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TALLAHASSEE (NSF) – Florida A&M University President Elmira Mangum said Monday she’s undaunted by the failed efforts of members of the university’s Board of Trustees to fire her less than two weeks ago — and she’s still focused on “transformational change” at the school.

“I was shocked, surprised, disappointed — all of that — but not deterred,” she said. “If anything, it made me more committed.”

Mangum barely survived two votes for her ouster at an emergency board meeting Oct. 22. Students then marched to Gov. Rick Scott’s office to support her. The next day, the board chairman seen as Mangum’s chief opponent, Rufus Montgomery, resigned as chair while remaining on the board. Last week, Trustee Spurgeon McWilliams, another reliable anti-Mangum vote, stepped down from the board completely.

Meanwhile, the Florida Board of Governors — which oversees the state university system — has been taking an increasingly dim view of the turmoil.

“We have been witness to failed leadership, no matter who’s at fault,” wrote board member Alan Levine in a column that appeared this weekend in the Tallahassee Democrat newspaper. “While I don’t speak for my colleagues on the Board of Governors, it’s no stretch to suggest patience is thin. … Everyone should be embarrassed by this.”

Levine also suggested that if Mangum and the trustees can’t improve the university’s operations and student outcomes, the Board of Governors will have to intervene.

“In the next few months, the majority of FAMU’s board will be up for reappointment or replacement,” he wrote. “No matter who is selected, the Board of Governors will still hold FAMU’s board of trustees and president accountable for the results we are seeking for students. The president and the board must work together to recognize this, act on it, and perform.

“Or the Board of Governors may have to.”

Yet Mangum was philosophical, even upbeat, in a free-wheeling conversation Monday with reporters — the first such media availability of her 19-month presidency.

“I believe that moving an institution through transformation and through change will create some level of disruption,” she said. “In fact, all of the literature and all of the research suggests that it will and it should.”

Mangum was, in fact, hired as a “change agent” at the state’s only public historically black university. She is FAMU’s sixth president since 2001. Trustees were especially concerned because the Southern Association of Colleges and Schools had placed FAMU on probation in December 2012, following drum major Robert Champion’s highly publicized hazing death and a series of questionable audits. Mangum, who was Cornell University’s vice president for budget and planning when she was recruited for the FAMU post, had skills the university needed.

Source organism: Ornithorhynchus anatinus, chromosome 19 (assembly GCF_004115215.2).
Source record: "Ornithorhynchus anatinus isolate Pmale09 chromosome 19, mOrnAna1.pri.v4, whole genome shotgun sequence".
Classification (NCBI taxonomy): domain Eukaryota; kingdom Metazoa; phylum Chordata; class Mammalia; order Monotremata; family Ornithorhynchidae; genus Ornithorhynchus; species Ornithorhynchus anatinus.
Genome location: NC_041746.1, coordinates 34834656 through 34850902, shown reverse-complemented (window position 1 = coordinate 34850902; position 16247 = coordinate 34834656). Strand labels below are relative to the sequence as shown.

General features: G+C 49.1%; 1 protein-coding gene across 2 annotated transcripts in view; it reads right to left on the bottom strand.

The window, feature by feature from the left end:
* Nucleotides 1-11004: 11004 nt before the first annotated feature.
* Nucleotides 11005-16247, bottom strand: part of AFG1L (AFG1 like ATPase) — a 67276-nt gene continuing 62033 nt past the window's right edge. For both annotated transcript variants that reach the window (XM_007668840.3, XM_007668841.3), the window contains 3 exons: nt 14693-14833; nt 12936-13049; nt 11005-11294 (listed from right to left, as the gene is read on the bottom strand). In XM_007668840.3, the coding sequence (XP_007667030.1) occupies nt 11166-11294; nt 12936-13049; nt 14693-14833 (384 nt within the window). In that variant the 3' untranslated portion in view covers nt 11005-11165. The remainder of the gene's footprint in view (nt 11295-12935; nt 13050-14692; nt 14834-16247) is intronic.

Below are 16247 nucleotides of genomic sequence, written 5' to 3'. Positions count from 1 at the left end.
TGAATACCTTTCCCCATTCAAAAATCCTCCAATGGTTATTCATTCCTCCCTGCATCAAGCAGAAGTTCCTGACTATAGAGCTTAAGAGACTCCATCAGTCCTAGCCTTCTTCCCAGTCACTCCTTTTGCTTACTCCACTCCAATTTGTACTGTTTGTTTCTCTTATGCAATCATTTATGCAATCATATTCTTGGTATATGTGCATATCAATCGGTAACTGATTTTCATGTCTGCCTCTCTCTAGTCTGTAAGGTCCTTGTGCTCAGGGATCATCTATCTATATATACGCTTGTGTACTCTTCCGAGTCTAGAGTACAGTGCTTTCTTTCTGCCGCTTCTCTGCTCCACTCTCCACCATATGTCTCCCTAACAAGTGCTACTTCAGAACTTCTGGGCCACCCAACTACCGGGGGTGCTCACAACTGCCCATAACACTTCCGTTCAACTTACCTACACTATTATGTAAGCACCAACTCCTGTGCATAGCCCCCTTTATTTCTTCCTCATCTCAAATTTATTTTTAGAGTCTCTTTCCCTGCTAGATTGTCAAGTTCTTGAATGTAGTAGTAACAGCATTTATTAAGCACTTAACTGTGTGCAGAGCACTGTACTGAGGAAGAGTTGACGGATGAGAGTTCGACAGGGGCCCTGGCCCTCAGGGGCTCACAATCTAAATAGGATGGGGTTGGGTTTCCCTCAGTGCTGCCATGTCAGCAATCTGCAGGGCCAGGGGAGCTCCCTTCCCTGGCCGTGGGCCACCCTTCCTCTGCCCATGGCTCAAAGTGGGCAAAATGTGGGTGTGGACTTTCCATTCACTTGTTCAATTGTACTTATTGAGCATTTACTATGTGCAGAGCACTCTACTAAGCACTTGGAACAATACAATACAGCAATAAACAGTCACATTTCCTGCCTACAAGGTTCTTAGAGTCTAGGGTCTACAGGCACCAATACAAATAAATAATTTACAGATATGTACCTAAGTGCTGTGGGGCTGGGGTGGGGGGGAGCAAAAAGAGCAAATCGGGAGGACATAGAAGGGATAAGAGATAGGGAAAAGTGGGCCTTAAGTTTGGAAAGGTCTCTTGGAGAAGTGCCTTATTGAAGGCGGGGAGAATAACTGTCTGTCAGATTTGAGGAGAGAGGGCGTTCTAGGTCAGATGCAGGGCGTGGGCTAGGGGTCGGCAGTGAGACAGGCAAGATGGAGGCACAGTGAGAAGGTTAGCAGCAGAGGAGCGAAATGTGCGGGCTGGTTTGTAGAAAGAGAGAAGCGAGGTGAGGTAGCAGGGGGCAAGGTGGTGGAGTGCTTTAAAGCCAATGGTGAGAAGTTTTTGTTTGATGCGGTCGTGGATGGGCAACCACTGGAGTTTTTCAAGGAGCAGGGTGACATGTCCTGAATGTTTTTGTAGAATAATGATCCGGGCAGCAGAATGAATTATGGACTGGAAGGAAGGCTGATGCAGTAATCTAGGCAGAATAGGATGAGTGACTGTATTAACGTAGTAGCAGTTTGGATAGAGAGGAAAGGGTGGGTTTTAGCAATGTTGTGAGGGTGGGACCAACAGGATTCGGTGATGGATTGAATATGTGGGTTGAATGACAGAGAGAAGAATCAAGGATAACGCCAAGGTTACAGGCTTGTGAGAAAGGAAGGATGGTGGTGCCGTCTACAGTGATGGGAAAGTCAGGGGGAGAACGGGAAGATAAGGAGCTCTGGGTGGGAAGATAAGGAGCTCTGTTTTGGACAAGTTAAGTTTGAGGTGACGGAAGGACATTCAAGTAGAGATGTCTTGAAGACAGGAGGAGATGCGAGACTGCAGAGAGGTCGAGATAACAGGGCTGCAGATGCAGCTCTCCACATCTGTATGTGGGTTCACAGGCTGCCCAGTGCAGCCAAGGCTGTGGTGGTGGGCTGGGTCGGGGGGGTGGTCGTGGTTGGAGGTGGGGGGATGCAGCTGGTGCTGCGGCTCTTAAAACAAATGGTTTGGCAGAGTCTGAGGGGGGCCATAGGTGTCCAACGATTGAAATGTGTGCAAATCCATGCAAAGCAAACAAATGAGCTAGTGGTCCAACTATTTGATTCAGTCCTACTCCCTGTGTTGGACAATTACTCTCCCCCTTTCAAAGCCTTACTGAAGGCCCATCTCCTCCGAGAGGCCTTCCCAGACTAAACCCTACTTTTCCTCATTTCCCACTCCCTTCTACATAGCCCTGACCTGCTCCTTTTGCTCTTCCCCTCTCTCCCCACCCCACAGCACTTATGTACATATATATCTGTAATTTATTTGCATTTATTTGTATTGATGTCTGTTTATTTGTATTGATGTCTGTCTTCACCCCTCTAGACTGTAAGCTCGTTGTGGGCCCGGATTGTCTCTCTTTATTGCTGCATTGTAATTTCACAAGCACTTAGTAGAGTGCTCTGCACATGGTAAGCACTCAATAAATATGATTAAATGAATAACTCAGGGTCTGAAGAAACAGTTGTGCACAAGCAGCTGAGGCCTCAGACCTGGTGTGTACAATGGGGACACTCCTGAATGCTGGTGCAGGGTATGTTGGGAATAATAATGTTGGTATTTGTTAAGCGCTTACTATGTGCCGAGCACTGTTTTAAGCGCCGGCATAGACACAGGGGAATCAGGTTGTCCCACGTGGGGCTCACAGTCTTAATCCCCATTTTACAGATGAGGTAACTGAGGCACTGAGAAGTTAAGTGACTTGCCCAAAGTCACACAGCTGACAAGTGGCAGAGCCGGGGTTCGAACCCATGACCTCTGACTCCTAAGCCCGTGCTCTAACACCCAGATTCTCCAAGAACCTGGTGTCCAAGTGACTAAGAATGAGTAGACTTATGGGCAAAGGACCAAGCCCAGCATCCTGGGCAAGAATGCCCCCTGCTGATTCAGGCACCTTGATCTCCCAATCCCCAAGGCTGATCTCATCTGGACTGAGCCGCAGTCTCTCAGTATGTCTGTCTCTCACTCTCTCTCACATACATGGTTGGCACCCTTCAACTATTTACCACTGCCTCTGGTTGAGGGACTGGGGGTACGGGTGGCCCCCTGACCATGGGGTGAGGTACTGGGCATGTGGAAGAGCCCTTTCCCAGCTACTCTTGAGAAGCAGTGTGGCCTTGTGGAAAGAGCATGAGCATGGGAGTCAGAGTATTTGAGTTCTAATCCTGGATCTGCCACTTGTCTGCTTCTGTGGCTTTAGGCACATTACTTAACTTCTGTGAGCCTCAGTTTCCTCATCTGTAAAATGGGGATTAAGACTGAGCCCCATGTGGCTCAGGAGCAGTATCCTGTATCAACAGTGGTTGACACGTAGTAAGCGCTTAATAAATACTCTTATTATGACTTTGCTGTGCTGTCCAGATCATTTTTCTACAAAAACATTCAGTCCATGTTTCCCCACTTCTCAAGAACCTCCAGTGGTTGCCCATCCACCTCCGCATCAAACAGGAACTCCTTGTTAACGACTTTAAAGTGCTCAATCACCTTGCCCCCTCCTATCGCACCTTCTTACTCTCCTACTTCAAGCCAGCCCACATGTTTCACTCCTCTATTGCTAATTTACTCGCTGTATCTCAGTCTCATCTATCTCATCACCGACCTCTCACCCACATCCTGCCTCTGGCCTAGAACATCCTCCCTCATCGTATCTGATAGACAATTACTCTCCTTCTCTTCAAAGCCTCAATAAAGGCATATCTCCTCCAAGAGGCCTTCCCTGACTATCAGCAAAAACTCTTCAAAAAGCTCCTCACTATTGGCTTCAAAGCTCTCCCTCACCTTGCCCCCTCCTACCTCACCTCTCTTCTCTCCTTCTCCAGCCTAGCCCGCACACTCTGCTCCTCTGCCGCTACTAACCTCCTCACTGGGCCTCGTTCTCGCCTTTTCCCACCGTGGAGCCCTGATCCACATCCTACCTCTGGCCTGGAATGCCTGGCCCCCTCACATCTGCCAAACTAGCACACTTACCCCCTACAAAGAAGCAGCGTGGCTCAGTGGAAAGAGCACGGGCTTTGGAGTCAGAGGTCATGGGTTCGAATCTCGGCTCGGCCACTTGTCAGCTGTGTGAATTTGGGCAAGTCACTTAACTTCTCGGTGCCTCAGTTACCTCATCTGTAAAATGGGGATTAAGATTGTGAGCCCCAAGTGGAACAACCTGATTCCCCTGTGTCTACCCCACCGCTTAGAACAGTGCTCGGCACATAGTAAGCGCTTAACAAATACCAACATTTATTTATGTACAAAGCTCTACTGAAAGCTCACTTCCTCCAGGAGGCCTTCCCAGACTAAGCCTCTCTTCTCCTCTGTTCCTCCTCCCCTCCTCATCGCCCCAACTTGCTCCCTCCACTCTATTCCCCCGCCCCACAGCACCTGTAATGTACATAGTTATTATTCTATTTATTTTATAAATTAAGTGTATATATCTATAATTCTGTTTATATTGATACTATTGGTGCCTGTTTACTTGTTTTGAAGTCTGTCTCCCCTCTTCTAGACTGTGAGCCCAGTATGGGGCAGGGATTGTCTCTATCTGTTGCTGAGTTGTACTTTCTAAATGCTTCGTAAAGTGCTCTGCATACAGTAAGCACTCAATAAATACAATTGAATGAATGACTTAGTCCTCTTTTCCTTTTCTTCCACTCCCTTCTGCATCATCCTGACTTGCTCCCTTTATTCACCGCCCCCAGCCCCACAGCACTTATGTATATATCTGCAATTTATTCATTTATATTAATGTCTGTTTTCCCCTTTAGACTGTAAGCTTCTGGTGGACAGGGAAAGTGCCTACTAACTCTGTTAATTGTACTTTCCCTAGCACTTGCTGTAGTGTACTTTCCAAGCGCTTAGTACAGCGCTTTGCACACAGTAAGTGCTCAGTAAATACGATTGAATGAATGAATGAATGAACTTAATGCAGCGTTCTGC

But as FAMU’s first permanent woman president and the first president of the modern era who didn’t attend the university, her relations with the board began to unravel before she started, with an effort to cut her new salary even as she wrapped up her work at Cornell.

Additionally, a major bone of contention between Mangum and the board has been renovations of the FAMU president’s residence. Mangum is the first chief executive to live in the mansion, which was last occupied by President Frederick Humphries from 1985 to 2001.

Although the move to fire her focused, in part, on payments for the renovations, which trustees said they hadn’t approved, Mangum has maintained that she didn’t approve them, either.

“I did not sign off on anything,” she said Monday, noting that when she visited the campus in February 2014, to have her appointment confirmed, she was asked her opinion about issues such as paint, carpeting and light fixtures.

As to an $11,000 set of French doors in the renovated residence, Mangum said she hadn’t chosen it, “but I enjoy that door. It’s a nice door.”

She said she hadn’t known the move to fire her was coming at the emergency meeting last month.

Mangum expressed the most concern over the fact that FAMU Faculty Senate President Bettye Grable supported both motions to fire her, one with cause and one without.

“Trustee Grable represents the faculty, and we will always engage with our faculty and try and meet their needs,” Mangum said. “To improve that relationship is extremely important to me.”

She acknowledged she’d have to grow into the social and political demands of her job.

“I am a naturally introverted, shy, person,” Mangum said. “I have to grow into this big persona that people want to see and they want to have access to. … I am most comfortable, honestly, when I’m with the students — because they seem to be less ‘judge-y.’ ”

The News Service of Florida’s Margie Menzel contributed to this report.

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